I woke up early this morning to get a run in before the summer heat built up enough to change my mind. While writing a note to my kiddos to tell them where I’d be for the next hour, I remembered my oldest would be picked up by his father soon and I won’t see him for a few days. He stays with his dad more than he does with me in the summer and helps him with his plumbing business.
I was in a rush to get my workout over with so I could tackle work, and tapped on his door before entering. He was lying in his messy bed, surrounded by dirty dishes and wrappers and I kind of wanted to scream.
His eyes were open. He was looking out his window and I walked over to him telling him I wanted to say goodbye before I left and to tell him to have a good few days working with his dad.
I leaned in to kiss him on the forehead, assuming he would mumble, or simply say “good-bye,” or perhaps, I’d get nothing at all.
As I pulled away, he grabbed me and gave me a bear hug. Suddenly, I wasn’t in a hurry to get out the door and pound the pavement. I didn’t see the mess cluttering his room that I had so carefully decorated to suit his taste years ago. If he had simply grunted in response to me wishing him well and telling him I’d miss him, I wouldn’t have cared.
This–this right here is all I need.
I inhaled him and for a moment, he’s a baby and I am lifting him out of his crib as he rubs his eyes before wrapping his sleepy arms around my neck.
I returned home to see little reminders of his presence: orange juice spilled on the counter, the dishwasher left open, his forgotten water bottle. I was so hungry I needed to get something into my system, but I heard some familiar feet clomping down the stairs and my youngest hit the floor and stood to stretch.
Suddenly, my hunger is gone because my focus is on him, I want to know what he looks like at this very moment, how he slept, and what he wants to do today.
There was a time when my mornings were mine. It didn’t matter if I was going to work or taking the day off. Aside from occasionally spilling my tea or sleeping through my alarm, there were no speed bumps in my routine.
And now…now I can’t imagine not having these children in my life to slow me down, and speed me up.
There was a time when my kids took every ounce of me: all my energy, all my focus, all my head space and I wanted nothing more than to have a break from them. Then, they hit the teen years and now I mourn the million daily questions and chores, and the days during which I felt like I had more of an imprint on their lives than I do now.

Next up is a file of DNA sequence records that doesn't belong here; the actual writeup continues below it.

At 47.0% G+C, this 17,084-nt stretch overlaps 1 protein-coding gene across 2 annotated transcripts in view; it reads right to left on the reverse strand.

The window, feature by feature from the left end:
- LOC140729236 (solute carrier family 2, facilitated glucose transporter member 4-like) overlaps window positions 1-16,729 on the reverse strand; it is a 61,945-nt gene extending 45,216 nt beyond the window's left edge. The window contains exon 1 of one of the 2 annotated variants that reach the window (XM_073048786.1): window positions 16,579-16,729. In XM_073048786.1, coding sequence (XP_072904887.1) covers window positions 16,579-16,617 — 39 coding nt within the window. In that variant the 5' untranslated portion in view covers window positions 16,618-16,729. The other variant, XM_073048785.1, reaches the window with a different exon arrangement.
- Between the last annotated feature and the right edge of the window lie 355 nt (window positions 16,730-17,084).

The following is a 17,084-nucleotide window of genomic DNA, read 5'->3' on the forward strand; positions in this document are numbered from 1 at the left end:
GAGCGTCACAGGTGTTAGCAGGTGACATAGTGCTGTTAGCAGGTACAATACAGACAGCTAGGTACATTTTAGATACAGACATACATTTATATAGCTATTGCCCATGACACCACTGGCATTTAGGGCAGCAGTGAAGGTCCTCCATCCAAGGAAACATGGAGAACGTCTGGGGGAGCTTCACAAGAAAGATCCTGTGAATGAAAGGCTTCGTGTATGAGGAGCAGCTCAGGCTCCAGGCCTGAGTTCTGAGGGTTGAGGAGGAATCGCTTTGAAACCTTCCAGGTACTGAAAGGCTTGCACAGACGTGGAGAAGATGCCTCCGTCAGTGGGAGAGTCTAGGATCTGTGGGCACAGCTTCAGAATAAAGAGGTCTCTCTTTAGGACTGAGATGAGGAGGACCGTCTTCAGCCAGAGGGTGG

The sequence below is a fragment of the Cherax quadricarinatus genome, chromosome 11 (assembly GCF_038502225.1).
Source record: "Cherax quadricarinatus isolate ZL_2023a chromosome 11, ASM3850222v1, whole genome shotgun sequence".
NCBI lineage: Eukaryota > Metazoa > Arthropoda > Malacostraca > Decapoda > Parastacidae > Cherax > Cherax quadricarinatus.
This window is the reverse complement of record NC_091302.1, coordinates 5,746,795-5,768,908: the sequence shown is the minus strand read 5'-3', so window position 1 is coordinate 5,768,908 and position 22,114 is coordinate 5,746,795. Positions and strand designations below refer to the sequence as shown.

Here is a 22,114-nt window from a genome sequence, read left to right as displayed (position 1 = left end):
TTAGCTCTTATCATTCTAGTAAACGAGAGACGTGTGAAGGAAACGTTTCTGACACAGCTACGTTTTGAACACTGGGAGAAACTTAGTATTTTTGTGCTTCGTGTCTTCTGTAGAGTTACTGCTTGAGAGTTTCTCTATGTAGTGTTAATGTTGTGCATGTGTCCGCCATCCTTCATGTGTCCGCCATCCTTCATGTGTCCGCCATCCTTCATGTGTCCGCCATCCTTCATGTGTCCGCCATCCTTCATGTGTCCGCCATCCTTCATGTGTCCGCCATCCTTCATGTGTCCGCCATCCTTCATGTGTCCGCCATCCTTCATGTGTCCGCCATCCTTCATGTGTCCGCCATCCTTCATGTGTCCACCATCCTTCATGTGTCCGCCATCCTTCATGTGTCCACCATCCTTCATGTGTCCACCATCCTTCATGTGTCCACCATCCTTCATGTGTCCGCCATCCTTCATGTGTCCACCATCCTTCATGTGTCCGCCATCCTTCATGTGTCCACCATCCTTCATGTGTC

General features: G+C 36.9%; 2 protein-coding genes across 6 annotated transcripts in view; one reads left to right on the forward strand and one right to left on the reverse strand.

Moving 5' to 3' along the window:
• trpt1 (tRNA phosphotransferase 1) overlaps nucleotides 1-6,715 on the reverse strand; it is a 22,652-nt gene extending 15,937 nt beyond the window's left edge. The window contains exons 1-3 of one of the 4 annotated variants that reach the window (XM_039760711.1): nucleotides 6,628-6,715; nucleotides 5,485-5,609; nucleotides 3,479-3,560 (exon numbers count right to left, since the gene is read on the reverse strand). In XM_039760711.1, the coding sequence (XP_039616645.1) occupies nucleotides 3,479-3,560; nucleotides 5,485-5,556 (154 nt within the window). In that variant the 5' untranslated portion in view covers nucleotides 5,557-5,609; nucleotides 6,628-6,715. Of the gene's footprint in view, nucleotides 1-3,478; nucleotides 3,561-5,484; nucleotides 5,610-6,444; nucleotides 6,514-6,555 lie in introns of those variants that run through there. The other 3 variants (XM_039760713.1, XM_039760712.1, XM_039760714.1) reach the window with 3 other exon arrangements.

I had no idea other human beings could make me look back at my life–a life where I only had myself to worry about–and make me realize how empty it actually was.
I had no idea that there would be people surrounding me every day who could make my head spin as I sprinted out of the door to get away from them. Yet, they’d also be the very reason I’d come running back.
I didn’t know they would remind me to be a kick-ass version of myself by simply watching me.
I didn’t know you could feel a powerful anger towards someone only to have it evaporate in a second with one look, one smell, one touch.
I didn’t know what I didn’t know before I had kids.
There is no way to predict the journey our kids are going to take us on. We get dragged over sharp places, we rub up against the edge of our comfort zone, we gush with feelings of love and nostalgia. We want so much for this person it can make us nauseous and occupy our sleeping hours.
I am, in no way, the same person I was before I gave birth to my three children. Nor am I even close to being the same person I was when they were 2, or 7, or 10.
Parenting forces us to reshape ourselves. It hurls change at us and just when we settle in and get comfy and think, Okay, I got this now, our kids throw something else at us and we are forced to learn all over again how to do this thing.
Motherhood is a forever-changing journey. I had no idea being their mother would take me on a ride I would often want to jump off of but simultaneously, want to hand on to for dear life.
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